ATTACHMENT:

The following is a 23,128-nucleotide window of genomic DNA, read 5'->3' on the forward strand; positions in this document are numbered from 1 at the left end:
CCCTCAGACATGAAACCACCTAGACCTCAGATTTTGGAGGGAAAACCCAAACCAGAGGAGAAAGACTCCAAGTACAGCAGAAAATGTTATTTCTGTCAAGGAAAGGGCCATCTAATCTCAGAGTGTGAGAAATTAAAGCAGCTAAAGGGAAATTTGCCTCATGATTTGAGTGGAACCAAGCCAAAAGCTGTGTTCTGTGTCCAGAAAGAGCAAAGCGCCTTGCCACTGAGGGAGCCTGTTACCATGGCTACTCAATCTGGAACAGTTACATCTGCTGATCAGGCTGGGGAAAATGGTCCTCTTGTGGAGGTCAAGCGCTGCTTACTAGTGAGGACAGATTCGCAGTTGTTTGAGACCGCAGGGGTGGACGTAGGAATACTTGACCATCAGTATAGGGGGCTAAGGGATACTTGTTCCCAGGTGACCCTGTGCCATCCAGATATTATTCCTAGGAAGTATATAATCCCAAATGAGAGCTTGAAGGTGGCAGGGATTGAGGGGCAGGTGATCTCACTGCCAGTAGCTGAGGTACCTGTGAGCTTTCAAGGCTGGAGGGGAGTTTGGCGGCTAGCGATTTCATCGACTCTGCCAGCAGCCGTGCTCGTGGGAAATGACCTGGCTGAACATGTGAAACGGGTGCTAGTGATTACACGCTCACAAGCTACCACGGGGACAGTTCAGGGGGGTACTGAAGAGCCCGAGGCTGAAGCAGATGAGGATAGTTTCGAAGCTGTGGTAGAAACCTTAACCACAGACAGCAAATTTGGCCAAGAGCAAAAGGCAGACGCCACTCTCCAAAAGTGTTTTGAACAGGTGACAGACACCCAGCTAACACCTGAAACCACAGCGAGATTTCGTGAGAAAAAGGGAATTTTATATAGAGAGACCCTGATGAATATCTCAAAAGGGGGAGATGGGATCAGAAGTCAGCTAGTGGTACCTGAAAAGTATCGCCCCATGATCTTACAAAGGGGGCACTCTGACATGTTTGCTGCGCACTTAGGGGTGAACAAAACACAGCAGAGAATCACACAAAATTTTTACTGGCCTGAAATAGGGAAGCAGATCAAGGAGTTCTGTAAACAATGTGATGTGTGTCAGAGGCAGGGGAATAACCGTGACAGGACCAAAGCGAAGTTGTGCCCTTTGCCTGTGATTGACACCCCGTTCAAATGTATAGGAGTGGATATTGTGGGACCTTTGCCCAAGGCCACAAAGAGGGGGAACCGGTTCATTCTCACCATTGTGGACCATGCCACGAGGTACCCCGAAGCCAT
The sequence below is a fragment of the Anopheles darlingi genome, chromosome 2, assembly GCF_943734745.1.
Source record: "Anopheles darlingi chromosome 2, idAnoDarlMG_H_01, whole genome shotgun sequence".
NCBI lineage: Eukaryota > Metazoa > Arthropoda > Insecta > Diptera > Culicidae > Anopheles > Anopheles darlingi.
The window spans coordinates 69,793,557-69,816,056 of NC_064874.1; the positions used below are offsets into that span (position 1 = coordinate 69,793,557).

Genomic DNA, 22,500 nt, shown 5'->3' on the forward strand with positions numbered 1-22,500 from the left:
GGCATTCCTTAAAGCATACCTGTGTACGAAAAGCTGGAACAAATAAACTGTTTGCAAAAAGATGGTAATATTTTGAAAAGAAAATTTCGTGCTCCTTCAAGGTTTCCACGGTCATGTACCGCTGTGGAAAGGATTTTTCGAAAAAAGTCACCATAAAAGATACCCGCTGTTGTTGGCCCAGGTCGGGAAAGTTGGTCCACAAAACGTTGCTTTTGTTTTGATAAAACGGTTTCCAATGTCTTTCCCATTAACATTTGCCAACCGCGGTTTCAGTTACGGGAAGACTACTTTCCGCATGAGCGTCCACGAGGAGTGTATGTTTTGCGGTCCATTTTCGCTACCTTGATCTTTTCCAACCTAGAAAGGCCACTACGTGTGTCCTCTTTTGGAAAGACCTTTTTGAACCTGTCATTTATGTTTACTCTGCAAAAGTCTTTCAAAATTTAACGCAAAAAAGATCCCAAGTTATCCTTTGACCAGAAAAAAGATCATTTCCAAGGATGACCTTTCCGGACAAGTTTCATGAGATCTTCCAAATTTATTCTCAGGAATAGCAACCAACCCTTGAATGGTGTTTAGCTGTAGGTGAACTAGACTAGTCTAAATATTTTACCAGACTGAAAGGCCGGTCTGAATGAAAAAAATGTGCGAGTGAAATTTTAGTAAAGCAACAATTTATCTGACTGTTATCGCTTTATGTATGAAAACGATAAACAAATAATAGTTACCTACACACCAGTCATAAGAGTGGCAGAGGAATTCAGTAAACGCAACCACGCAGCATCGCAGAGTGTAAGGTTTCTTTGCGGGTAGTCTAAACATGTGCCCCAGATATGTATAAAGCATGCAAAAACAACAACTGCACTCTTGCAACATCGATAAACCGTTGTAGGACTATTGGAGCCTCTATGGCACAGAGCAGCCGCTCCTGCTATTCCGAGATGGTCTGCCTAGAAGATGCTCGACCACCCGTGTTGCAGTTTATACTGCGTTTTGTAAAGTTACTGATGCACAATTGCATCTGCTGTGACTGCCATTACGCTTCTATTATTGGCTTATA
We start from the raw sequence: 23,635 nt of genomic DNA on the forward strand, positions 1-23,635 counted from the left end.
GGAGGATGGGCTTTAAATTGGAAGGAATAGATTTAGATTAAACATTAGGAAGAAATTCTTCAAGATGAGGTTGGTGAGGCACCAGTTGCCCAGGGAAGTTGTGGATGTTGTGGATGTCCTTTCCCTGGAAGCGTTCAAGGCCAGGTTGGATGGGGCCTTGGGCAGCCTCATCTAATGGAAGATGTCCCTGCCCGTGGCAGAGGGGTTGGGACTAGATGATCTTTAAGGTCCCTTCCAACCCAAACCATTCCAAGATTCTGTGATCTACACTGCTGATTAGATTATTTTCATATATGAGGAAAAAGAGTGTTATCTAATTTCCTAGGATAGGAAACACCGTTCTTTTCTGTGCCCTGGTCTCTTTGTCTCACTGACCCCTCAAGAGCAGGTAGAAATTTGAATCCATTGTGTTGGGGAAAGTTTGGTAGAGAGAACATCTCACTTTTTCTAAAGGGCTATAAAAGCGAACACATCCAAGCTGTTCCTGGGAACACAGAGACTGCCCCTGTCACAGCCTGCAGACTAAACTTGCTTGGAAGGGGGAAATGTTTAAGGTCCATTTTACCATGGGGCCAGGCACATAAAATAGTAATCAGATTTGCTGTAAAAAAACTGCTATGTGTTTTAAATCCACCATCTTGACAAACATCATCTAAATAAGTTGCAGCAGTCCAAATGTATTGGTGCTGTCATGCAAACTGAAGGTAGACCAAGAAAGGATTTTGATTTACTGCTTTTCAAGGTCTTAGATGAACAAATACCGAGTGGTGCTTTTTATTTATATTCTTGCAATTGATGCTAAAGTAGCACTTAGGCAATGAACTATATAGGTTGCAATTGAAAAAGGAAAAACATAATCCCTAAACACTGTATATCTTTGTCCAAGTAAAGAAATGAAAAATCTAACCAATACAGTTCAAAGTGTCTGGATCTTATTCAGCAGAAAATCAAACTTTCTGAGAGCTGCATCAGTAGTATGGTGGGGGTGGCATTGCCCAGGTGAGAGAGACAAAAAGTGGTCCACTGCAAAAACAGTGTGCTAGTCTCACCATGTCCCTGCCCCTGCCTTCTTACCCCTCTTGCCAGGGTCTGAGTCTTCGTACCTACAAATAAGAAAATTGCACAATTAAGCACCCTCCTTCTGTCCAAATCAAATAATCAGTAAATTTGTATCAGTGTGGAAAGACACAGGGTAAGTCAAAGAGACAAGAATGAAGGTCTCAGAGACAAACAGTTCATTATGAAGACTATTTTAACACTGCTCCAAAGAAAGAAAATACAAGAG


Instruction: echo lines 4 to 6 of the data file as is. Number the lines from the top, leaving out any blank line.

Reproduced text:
Source record: "Anopheles darlingi chromosome 2, idAnoDarlMG_H_01, whole genome shotgun sequence".
NCBI lineage: Eukaryota > Metazoa > Arthropoda > Insecta > Diptera > Culicidae > Anopheles > Anopheles darlingi.
The window spans coordinates 69,793,557-69,816,056 of NC_064874.1; the positions used below are offsets into that span (position 1 = coordinate 69,793,557).